Goal: We assess the effect on placental efficiency of the non-centrality of the umbilical cord insertion and on chorionic vascular distribution to determine if cord centrality measurably affects placental function as reflected in birth weight.
Materials and methods: 1225 placentas collected from a prospective cohort had digital photographs of the chorionic plate. Of these, 1023 were term, 44 had velamentous cord insertion and 12 had missing clinical data, leaving N=967 (94.5%) cases for analysis. Mathematical tools included a dynamical stochastic growth model of placental vasculature, Fourier analysis of radial parameterization of placental perimeters, and relative chorionic vascular density (a measure of "gaps" in the vascular coverage) derived from manual tracings of the fetal chorionic surface images. Bivariate correlations used Pearson's or Spearman's rank correlation as appropriate, with p<0.05 considered significant.
Results: The correlation of the standard deviation of the placental radius (a measure of non-roundness of the placenta) with cord displacement was negligible (r=0.01). Empirical simulations of the vascular growth model with cord displacement showed no deviation from a normal round-to-oval placental shape for cord displacement of 10-50% of placental radius. The correlation of the metabolic scaling exponent beta with cord displacement measured by Fourier analysis is 0.17 (p<0.001). Analysis of the chorionic vascular density in traced images shows a high correlation of the relative vascular distance with cord displacement: 0.59 in one set of 12 images, and 0.20 in the other set of 28 images.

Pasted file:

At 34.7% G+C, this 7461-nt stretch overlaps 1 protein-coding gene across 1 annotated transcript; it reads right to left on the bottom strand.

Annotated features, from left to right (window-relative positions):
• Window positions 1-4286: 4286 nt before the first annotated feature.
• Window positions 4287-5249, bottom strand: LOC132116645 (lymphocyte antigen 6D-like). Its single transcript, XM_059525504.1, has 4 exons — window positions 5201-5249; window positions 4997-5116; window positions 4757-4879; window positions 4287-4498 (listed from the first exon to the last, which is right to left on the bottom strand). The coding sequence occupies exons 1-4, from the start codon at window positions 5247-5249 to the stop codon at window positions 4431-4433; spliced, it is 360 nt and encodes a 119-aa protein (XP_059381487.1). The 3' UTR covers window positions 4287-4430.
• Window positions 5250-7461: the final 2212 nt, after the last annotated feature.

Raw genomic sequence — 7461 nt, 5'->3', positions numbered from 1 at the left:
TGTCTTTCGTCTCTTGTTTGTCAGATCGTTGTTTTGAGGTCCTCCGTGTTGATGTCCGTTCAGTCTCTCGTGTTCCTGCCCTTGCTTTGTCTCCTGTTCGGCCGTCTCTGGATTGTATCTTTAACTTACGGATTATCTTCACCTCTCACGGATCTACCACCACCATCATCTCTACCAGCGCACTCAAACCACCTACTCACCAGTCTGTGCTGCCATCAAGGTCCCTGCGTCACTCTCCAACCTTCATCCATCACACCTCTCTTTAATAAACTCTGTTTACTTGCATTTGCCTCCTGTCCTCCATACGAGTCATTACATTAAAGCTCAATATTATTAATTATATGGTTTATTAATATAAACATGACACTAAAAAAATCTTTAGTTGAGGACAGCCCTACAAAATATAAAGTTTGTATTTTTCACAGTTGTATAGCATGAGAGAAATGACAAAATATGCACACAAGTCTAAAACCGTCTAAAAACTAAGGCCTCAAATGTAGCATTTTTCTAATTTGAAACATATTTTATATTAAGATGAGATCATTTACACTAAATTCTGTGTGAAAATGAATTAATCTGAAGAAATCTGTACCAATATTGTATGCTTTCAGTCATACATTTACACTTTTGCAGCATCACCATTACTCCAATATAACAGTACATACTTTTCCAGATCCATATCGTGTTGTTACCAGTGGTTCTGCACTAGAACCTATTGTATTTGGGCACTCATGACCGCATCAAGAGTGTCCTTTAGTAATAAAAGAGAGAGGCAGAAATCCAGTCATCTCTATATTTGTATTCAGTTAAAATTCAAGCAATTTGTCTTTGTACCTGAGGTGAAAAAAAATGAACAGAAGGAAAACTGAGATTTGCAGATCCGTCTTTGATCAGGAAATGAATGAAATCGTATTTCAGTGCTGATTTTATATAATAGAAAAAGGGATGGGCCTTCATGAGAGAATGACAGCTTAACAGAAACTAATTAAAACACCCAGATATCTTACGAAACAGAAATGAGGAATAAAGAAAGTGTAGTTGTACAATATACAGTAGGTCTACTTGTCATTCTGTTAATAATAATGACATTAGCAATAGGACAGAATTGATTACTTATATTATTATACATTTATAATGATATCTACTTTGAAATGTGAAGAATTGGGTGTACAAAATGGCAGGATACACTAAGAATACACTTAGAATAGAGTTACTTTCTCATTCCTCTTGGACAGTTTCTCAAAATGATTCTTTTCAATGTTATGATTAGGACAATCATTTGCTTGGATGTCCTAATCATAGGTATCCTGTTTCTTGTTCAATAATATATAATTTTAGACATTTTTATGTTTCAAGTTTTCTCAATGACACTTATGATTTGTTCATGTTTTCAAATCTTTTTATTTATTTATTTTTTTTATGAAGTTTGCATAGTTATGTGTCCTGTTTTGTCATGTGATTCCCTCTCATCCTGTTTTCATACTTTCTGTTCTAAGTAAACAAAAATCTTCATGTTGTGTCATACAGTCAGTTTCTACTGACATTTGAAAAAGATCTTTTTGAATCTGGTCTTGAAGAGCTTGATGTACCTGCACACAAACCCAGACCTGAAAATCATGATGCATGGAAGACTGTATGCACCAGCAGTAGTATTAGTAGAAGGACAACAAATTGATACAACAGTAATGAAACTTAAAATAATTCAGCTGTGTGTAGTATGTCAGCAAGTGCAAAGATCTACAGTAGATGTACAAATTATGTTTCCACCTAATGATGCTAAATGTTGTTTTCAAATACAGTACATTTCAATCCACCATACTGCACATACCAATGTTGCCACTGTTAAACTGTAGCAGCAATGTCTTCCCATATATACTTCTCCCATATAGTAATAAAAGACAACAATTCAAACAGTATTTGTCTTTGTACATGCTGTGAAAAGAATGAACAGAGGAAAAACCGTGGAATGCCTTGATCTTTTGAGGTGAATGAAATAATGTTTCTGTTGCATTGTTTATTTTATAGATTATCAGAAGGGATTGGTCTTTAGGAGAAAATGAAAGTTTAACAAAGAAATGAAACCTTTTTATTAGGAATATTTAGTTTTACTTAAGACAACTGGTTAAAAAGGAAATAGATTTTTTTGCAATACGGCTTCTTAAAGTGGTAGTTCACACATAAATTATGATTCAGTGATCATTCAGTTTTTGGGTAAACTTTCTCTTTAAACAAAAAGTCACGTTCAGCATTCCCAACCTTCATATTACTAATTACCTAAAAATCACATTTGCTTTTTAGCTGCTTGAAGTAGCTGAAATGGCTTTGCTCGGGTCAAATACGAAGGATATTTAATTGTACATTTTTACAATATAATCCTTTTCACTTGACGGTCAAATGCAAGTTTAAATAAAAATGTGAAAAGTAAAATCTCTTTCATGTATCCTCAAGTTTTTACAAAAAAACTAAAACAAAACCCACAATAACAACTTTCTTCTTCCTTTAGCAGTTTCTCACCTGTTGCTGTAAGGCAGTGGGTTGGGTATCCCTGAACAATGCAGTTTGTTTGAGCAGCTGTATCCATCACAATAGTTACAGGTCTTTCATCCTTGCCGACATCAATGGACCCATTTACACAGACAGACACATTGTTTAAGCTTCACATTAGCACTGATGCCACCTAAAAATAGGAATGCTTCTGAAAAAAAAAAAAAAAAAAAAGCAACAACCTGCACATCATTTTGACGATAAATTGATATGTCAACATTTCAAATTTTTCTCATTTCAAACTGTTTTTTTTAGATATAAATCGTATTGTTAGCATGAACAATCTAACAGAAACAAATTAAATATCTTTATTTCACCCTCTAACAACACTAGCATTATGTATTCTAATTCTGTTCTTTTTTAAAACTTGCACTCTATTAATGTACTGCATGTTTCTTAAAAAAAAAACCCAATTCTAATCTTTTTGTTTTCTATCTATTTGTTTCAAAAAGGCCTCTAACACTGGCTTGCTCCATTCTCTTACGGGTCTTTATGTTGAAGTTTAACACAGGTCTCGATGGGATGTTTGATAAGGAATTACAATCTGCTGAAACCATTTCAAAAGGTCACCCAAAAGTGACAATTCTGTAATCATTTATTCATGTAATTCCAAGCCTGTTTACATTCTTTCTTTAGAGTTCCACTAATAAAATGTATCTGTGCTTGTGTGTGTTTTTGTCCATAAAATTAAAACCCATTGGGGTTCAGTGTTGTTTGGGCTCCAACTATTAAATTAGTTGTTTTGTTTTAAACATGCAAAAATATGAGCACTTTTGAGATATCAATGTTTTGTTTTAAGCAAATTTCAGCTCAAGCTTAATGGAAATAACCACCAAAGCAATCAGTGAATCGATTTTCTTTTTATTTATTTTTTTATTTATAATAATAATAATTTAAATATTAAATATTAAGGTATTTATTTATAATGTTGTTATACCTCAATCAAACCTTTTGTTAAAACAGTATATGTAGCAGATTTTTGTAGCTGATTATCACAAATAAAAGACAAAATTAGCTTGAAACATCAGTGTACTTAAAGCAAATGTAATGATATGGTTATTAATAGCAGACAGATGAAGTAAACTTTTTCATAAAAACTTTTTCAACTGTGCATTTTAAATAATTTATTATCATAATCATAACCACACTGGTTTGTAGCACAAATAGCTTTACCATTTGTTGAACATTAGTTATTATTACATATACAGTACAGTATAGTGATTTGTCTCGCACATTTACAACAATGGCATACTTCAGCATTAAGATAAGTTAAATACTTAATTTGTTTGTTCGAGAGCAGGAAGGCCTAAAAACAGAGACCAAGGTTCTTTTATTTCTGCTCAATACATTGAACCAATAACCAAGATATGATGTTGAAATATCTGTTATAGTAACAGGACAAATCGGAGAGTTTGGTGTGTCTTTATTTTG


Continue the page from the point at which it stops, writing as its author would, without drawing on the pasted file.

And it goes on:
Conclusion: Non-central cord insertion has little measurable correlation with placental shape in observed or simulated placentas. However, placentas with a displaced cord show a markedly reduced transport efficiency, reflected in a larger value of beta and hence in a smaller birth weight for a given placental weight. Placentas with a non-central cord insertion have a sparser chorionic vascular distribution, as measured by the relative vascular distance. Even if typically a placenta with a non-central insertion is of a normal round shape, its vasculature is less metabolically effective. These findings demonstrate another method by which altered placental structure may affect the fetal environment, influencing birth weight and potentially contributing to later health risks.